ages both to companies and to the management. The Grand is a remarkable building. As at present constituted, it is an architectural triumph. It was remodeled out of the Exposition building with most gratifying results. It is the largest ground floor hall in the West, the seating capacity, 2,486, being easily increased by the use of chairs. The acoustic properties are faultless. The heating is all by steam, and while this obviates much of the usual danger from fire, the numerous exits make anything like a panic impossible. There are no stairs to the main floor. The doors are wide and swing outward. The room could be emptied in a few moments, though densely packed. The stage is much larger than usual, being 56x120 feet. It is thus particularly adapted to use by large troupes, or to such exhibitions as given there by Gilmore's band, and spectacular events. All modern improvements have been introduced. There are twenty sets of scenery, all adapted to current drama and all new. There are numerous dressing rooms and all conveniences for the actors. There are eight tier loges around the balcony and eight ground floor boxes, but every seat in the house is a good one. The fact that the capacity of the ground floor is the greatest of that of any theatre in America is worth mention. In addition to the theatrical features the Exposition hall must be considered. Its seating capacity is 1900. It is suitable for conventions and kindred gatherings. It is also equipped with a stage ample for smaller companies or for amateur performances and for concerts. The Grand is particularly easy to reach. At the corner of Fifteenth street and Capitol avenue, with the main entrance on Fifteenth, it is passed by street cars from all parts of the city and also by the cars of the new Motor line. The entrance to the Exposition hall is on Fourteenth street. Like the Grand, this hall is free from all danger by fire and is in popular favor. It is safe, convenient and comfortable. The management of the Grand has made, from the start, an endeavor to present the best of attractions and has been markedly successful. Nothing is admitted to the house which would not be welcomed in the most exclusive opera house in the land. Mr. Crawford has been remarkably successful in all his theatrical ventures and has had large experience. This new theater is owned by the old Exposition stockholders, and is under the supervision and control of a directory composed of some of the leading citizens of this city.]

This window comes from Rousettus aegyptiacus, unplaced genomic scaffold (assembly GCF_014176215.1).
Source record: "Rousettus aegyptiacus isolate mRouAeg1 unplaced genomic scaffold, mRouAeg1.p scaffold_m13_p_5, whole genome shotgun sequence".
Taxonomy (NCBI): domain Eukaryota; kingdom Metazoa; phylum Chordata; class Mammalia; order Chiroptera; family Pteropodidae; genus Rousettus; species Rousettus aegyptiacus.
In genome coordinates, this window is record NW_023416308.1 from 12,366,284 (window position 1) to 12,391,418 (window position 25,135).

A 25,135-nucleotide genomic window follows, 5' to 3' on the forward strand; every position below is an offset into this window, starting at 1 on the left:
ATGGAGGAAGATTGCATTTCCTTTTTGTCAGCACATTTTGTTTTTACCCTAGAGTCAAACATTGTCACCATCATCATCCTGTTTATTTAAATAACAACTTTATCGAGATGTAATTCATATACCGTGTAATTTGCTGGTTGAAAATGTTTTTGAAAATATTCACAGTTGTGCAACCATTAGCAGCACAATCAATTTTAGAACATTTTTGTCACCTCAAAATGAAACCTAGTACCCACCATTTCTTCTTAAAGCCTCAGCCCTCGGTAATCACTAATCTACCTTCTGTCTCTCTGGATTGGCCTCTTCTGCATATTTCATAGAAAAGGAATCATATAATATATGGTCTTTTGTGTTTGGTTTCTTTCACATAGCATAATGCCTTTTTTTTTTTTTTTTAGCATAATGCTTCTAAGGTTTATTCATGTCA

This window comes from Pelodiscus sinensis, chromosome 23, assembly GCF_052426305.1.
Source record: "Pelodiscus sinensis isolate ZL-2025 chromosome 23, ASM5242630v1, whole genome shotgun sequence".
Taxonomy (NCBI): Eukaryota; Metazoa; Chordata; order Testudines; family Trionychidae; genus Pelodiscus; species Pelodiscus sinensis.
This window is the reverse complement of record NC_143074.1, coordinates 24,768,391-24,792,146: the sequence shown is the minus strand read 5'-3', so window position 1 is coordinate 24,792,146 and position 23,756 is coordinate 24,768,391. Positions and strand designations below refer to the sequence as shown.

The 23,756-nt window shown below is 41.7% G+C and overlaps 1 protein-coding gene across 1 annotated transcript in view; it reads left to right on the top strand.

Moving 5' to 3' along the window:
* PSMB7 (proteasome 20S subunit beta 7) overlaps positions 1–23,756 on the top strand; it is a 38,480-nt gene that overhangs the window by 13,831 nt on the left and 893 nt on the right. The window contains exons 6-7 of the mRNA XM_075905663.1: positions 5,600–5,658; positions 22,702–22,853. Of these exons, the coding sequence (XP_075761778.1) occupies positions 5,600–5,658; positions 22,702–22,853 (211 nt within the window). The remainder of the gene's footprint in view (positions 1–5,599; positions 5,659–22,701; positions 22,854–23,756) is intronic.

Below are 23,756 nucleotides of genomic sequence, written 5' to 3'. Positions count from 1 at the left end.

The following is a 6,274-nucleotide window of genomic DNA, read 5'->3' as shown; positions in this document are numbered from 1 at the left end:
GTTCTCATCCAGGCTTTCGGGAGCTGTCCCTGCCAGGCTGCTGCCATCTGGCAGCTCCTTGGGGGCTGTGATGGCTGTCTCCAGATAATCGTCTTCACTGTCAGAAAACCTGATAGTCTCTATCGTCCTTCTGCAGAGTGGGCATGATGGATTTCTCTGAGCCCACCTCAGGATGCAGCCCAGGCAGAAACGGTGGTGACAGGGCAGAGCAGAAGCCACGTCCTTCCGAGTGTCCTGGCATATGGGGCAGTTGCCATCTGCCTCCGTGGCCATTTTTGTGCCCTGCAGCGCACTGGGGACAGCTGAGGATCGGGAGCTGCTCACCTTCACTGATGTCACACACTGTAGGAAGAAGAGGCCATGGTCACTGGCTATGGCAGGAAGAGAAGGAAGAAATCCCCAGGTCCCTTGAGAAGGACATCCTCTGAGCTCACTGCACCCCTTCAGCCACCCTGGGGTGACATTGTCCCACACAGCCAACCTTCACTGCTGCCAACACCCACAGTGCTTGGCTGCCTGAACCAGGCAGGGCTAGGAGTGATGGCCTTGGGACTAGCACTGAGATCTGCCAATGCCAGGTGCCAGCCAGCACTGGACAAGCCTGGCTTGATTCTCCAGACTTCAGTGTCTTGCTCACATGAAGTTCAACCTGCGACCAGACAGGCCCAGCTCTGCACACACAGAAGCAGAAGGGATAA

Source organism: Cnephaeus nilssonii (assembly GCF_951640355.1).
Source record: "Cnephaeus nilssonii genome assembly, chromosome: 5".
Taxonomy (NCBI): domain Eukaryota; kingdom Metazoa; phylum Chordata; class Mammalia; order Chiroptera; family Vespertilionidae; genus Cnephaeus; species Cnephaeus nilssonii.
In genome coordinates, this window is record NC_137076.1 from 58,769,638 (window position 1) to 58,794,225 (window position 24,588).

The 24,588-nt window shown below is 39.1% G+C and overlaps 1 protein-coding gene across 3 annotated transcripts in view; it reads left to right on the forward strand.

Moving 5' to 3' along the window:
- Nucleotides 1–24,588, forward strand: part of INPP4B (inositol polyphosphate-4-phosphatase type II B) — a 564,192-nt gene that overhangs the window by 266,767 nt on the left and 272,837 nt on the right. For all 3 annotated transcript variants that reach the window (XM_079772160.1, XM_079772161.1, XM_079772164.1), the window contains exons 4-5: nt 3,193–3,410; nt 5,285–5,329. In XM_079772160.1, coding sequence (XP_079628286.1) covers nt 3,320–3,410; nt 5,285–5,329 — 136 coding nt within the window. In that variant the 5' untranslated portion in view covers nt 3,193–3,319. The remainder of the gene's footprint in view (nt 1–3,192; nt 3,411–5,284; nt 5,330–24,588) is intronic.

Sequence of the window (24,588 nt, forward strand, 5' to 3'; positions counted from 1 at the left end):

Ezra Millard. This was the first and only executive ball ever given in Omaha, and it was a great social event in those days. The room in which the dance took place was unfinished. Rough cotton-wood benches were used as seats, and everything else corresponded.